A recent article published in Times of India, Sunday 24 March 2019, headlined “Now Chembur Hospital Doc Says Goodbye to Stents, Blood Thinners, “Near Infrared Light Looks Inside Heart Arteries.” Is it true?

The Times article describes the case of three acute heart attack patients, two in their 20s and one in her 30s, all admitted with acute heart attack to a private Hospital in Chembur, a suburb of Mumbai. In all three cases, optical coherence tomography (OCT) imaging was used to determine that the patients had thrombi, not plaque rupture, and all three were treated with thrombolysis instead of a stent. “We are planning to conduct a research study looking at heart attacks among the young using OCT,” the hospital cardiologist, has quoted in the article as saying. “This could help develop better guidelines to prevent unnecessary stenting among the young.”

There was lot of criticism on this article on Twitter and the hospital owner had to tweet, “I agree the headlines could be misleading, but the content of the article is absolutely scientific. We fully stand by it. It was an article and hence the headline and content is not in our control.”

What is the mechanism of heart attack?

An atherosclerotic plaque that gets ruptured leading to formation of a thrombus on the surface of plaque causes heart attacks was the time-honed concept. Recent data suggests that thrombus formation happens in majority (70%) but not all. The rest 30% are due to a newly identified mechanism called “plaque erosion”. So we have two mechanisms for heart attack – plaque rupture and plaque erosion.

What is the best way to manage a heart attack?

Management of acute heart attack as per the latest guidelines is to perform an emergency angiography of heart vessels and if the vessel is occluded, to open it by implanting a stent. This strategy assumes that the underlying mechanism is a plaque rupture.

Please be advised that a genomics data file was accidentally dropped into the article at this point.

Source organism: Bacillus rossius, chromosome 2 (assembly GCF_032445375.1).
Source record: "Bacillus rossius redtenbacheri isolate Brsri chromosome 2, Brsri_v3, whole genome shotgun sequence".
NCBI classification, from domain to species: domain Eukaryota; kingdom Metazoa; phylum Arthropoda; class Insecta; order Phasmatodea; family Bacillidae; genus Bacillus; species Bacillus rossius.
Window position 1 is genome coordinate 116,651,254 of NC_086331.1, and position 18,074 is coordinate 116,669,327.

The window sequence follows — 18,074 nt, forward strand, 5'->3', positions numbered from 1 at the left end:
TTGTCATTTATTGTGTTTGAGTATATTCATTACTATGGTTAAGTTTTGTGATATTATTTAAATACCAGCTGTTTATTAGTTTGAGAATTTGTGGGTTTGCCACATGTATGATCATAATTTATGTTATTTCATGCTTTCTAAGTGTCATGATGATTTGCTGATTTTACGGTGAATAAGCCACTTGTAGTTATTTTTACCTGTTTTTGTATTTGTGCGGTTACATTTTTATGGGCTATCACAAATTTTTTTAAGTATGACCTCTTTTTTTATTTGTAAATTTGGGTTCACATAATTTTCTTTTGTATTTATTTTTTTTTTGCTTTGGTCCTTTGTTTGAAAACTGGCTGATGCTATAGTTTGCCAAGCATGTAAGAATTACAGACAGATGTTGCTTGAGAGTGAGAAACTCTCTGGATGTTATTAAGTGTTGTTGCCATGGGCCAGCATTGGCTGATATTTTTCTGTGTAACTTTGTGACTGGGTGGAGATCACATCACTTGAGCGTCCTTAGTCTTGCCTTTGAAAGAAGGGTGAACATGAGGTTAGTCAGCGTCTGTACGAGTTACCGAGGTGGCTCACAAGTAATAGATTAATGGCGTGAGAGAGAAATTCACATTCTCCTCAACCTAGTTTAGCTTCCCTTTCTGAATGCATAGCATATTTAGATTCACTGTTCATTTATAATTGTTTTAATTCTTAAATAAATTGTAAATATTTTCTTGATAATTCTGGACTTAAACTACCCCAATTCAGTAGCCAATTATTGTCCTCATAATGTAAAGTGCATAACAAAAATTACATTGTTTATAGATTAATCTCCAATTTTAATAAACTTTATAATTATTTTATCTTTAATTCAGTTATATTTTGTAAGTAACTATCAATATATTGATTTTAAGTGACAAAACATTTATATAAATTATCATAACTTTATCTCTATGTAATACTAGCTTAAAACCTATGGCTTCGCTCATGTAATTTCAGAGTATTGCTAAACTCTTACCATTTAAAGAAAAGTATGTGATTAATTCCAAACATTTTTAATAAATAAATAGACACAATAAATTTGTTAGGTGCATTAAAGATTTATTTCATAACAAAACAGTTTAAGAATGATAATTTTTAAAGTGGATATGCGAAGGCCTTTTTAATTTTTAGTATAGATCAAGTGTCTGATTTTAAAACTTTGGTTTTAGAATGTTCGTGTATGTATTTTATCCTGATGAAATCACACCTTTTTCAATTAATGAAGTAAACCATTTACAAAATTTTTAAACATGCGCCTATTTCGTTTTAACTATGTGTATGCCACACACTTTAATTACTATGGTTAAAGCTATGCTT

Now that we have identified another mechanism for heart attack – plaque erosion – do we need to adopt a different strategy?

Identifying plaque erosion is not possible by cath lab coronary angiography or CT coronary angiography. This can be detected by a technology – Optical Coherence Tomography – an expensive research tool as of now. How to manage patients with heart attack secondary to plaque erosion is not addressed till date by major scientific societies, as there are no studies on this topic.

What is Optical Coherence Tomography?

Optical coherence tomography (OCT) is a novel invasive imaging technique that produces high-resolution images from within heart vessels. Compared to this angiography views the heart vessels from outside. It can be expected that OCT imaging provides superior resolution.

What are the cost implications?

The cost of OCT machine is more than a one crore rupees and the cost of every catheter is nearly seventy five thousand rupees. The additional cost for performing an OCT examination per patient varies from 75000 to one lakh rupees that is beyond the reach of a common person.

Does this cost justify benefit?

As of now the data does not support the use of this technology for all patients. It may be reserved for certain scenarios where additional information is needed.

Can we avoid stents in heart attack?

It is important to recognize that angioplasty and stent implantation is the standard way for managing heart attack patients. Thrombolysis (managing with clot dissolving medicine) is an alternate way of managing where cath lab cannot be reached in the next 120 minutes.

Even for those patients who receive thrombolysis, it is important to get angiography and if required stent implantation within 24 hours. Beyond 24 hours managing by stent has to be done only for certain groups of patients and not all heart attack patients.

Managing heart attack by emergency angiography – angioplasty – stent is the best way to manage heart attack. OCT is useful in special scenarios and cannot be recommended for all heart attack cases considering the cost-benefit analysis.

 

 

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